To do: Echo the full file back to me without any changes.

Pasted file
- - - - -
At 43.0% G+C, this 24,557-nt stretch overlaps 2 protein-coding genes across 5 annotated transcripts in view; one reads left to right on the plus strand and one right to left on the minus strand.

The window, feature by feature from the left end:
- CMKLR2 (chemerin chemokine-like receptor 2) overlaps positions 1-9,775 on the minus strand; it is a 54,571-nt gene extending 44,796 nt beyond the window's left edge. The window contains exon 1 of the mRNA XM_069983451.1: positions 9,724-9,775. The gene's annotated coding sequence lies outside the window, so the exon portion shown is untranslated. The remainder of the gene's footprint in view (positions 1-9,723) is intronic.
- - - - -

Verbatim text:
At 43.0% G+C, this 24,557-nt stretch overlaps 2 protein-coding genes across 5 annotated transcripts in view; one reads left to right on the plus strand and one right to left on the minus strand.

The window, feature by feature from the left end:
- CMKLR2 (chemerin chemokine-like receptor 2) overlaps positions 1-9,775 on the minus strand; it is a 54,571-nt gene extending 44,796 nt beyond the window's left edge. The window contains exon 1 of the mRNA XM_069983451.1: positions 9,724-9,775. The gene's annotated coding sequence lies outside the window, so the exon portion shown is untranslated. The remainder of the gene's footprint in view (positions 1-9,723) is intronic.